Our kiddos  mirror us. If we feel stressed, they feel stressed.

If we feel overwhelmed, they feel overwhelmed.

If we feel anxious, our anxiety adds to their stress shaped brain and squeezes.

This is true for any kiddo, even more so for kiddos from hard places and who has a capital letter syndrome.

My anxiety Story

When I was growing up, there was a lot of political unrest. Adults around me had an unwritten rule – Kids should understand how serious this is. I didn’t know what “this” was, and I wasn’t sure how to act. So, I did what any kiddo would do in the situation – I felt anxious. My anxiety grew over the years and became my constant companion in my adulthood. I felt as if I SHOULD FEEL ANXIOUS ABOUT EVERYTHING. So I did. I was like the character in The Great Divorce with the creature on his shoulder:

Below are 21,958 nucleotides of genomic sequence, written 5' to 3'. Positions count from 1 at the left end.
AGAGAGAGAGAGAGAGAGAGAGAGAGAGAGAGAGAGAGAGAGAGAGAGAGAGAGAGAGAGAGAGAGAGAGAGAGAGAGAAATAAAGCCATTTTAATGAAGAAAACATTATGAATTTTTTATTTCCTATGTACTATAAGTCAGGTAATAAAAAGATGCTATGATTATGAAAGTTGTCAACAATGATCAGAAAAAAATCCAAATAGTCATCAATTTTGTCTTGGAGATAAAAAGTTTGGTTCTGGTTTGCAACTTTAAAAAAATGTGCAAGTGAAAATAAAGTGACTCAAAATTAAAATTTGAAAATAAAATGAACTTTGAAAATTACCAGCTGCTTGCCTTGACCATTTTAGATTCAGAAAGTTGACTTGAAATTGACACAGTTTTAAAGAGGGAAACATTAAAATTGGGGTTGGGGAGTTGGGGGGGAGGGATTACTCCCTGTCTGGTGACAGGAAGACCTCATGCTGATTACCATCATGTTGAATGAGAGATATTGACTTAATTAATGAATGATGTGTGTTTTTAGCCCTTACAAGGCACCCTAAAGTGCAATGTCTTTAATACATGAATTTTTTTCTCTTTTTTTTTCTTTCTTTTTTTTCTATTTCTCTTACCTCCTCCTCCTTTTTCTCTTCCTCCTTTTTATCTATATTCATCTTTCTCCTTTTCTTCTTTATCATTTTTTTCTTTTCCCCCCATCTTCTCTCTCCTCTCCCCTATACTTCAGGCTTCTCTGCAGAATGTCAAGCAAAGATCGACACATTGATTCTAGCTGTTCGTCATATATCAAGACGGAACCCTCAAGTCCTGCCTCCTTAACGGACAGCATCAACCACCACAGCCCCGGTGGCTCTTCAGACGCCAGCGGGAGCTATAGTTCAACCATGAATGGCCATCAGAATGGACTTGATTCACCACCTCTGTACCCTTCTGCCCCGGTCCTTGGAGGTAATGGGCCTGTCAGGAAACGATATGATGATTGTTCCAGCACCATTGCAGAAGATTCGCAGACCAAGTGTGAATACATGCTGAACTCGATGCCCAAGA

“What sat on his shoulder was a little red lizard, and it was twitching its tail like a whip and whispering things in his ear.”

My anxiety is like the lizard. It whispers things in my ear, and I act upon them. But this isn’t about me. It’s about the growth of anxiety in a child.

Tips for Stunting the growth of Anxiety

With my experience in mind (and science) I’m sharing a few tips to stunt the growth of anxiety in an already anxious kid.

  1. Tell them what’s going on. Your kids need not know everything. On the flip side, they don’t need to know nothing. Not knowing breeds anxiety. Whatever the situation, let them know what is age appropriate for them. This applies to any life situation. If Great Grandma dies, a five-year-old needs to know the truth. Not, she is floating in the air. But don’t go as far as the embalming process.